From shards of ceramic pots to the remnants of a 700 year old barrel to pots, pans and even hair coverings! These are the items that give somewhere like Perth Museum more of a local feeling. The fact that so many of these pieces originated in Europe show the importance of Perth as an international port.

Examine Bonnie Prince Charlie’s Sword

Another of the main reasons people will visit Perth Museum is to examine Bonnie Prince Charlie’s Sword. Made in 1739 by James Brown, a Perth craftsman, it was gifted to Charles by James Drummond, the Duke of Perth. Drummond visited the exiled Jacobite court that year, bringing this sword with him to remind the Stuarts of their Scottish roots.

Bonnie Prince Charlie's Sword Perth Museum


Below that dangling sword sits a rare and very delicate Jacobite wine glass. The Duke of Perth’s motto “Gang Warily” is engraved alongside a Scottish thistle. Glasses like this were used by Jacobites to toast “The King Across The Water”.

Jacobite Glass Perth Museum


Perth and Kinross is an important area for Jacobite history, armies marched through from the start to the end of the risings. Pivotal battles took place at Killiecrankie, Dunkeld and Sheriffmuir as the Jacobites and the Government fought to control this crucial crossroads.

Reminisce With Romantic Victorian Perthshire

The post-Jacobite era saw plenty of change in Scotland, first with the coming of the Continental Wars. Troops were drilled on both North and South Inch before heading off to fight. Perth was fortified against French ships sailing up the Tay and one of the defensive cannons can be found in Perth Museum.

Victorian Romantic Perthshire


Then the romantic Victorian period arrived and writers like Walter Scott reimagined Highland Perthshire as a playground full of tartan and empty of people. It’s encapsulated perfectly in the paintings of sweeping, mountainous landscapes by Horatio McCulloch. Next to that, the 6th Duke of Atholl looks on in full Highland regalia.

Remember Modern Perthshire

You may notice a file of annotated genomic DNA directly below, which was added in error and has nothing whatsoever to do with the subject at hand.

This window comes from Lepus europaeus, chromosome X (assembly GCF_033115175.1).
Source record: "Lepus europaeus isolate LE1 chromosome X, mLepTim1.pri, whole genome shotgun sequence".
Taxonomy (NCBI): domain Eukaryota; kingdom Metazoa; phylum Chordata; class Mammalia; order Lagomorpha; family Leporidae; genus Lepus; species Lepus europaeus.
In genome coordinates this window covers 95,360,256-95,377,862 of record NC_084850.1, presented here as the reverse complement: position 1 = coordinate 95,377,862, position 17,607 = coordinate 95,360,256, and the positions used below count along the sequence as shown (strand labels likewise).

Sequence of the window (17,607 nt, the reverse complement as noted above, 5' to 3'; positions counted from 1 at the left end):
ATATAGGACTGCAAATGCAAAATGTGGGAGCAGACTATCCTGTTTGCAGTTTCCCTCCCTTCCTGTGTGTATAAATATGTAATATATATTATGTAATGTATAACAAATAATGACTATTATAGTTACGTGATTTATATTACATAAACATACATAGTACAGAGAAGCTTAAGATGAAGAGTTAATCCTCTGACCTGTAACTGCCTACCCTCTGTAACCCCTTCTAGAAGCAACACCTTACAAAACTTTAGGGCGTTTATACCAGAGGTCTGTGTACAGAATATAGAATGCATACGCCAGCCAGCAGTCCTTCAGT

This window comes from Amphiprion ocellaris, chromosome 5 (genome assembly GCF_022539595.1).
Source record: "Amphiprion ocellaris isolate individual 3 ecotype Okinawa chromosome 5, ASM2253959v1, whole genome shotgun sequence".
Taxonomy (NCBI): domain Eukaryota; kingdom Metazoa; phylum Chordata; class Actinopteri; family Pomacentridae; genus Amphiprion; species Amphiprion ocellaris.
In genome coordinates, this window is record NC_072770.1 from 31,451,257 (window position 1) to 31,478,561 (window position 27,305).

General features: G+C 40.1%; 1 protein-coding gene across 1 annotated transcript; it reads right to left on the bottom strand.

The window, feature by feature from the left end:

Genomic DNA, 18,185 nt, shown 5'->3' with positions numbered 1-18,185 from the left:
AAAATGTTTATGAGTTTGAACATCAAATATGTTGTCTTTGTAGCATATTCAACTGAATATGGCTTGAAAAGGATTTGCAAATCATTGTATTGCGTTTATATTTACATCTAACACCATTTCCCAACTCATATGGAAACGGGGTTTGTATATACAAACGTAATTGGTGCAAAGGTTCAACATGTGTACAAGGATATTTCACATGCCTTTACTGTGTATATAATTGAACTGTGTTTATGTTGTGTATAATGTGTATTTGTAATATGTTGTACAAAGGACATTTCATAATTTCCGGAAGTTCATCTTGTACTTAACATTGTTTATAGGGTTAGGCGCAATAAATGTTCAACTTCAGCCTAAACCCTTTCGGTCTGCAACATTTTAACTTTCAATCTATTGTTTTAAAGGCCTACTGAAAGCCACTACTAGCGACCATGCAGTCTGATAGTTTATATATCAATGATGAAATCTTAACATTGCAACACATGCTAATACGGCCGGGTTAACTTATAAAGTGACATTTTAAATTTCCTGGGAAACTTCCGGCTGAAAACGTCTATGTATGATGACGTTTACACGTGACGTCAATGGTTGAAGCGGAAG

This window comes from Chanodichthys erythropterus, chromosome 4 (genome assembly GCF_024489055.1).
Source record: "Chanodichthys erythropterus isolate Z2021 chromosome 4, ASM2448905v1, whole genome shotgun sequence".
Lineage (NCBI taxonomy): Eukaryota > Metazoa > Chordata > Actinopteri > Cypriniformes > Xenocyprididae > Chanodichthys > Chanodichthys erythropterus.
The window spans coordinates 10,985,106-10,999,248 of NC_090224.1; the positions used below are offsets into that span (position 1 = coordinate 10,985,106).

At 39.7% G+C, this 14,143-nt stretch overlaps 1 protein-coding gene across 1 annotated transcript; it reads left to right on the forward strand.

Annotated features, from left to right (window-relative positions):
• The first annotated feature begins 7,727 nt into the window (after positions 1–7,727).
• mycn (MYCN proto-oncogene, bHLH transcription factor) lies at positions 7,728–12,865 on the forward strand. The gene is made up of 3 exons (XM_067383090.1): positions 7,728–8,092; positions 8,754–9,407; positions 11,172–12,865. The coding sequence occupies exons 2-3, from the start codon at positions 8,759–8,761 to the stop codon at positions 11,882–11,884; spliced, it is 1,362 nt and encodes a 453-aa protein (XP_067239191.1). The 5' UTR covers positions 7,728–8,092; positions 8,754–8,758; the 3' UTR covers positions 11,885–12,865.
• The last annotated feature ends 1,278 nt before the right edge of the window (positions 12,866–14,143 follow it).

A visit to Perth Museum isn’t just about travelling hundreds of years back in time, there are more modern displays of Perthshire life to see. From a penny farthing bicycle to old shop signs and banners from the suffrage movement. There’s even an Egyptian-style sarcophagus…from the 1959 film production of The Mummy!

Modern Perth


For lovers of sport, there are trophies, a curling stone and of course a St Johnston football top on display. A large (and loud) projector screen offers visitors a glimpse into Perth’s music scene throughout the decades. Take a seat on the bench and reminisce about your favourite tunes from the 1950s right up to the modern day!

The Unicorn Exhibition

It might be the only display that isn’t free but the Unicorn Exhibition is one of the biggest draws for visitors to Perth Museum. Running until September 2024, Unicorn explores Scotland’s National Animal as well as its modern day symbolism. Some of these objects are simply breathtaking.

Unicorn Coat of Arms


The Unicorn has been a symbol of Scotland since at least the reign of James I who adopted it as the country’s National Animal. It might seem strange to choose a mythical animal but they were believed to be as real as lions and elephants. On display are three 13th century beastiaries, books with drawings and descriptions of these incredible animals.

Unicorn Exhibit Perth Museum


Often depicted in chains with a crown around their neck, the Unicorn was considered so dangerous that they could never be fully tamed. Their horns were thought to purify water and food of poison and the 700-year-old narwhal tusk may have been used to trick somebody with deep pockets! The tusks would be formed into something like the beautiful Elizabethan pendant on loan from the V&A.

Perth Museum is open 7 days a week from 10am, is fully accessible with a ramp to the entrance and lifts to all floors.

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This article is part of a partnership with Perth Museum and Scotland’s Storeis. All opinions and words are by Scotland’s Stories. This blog originally featured on the Scotland’s Stories page.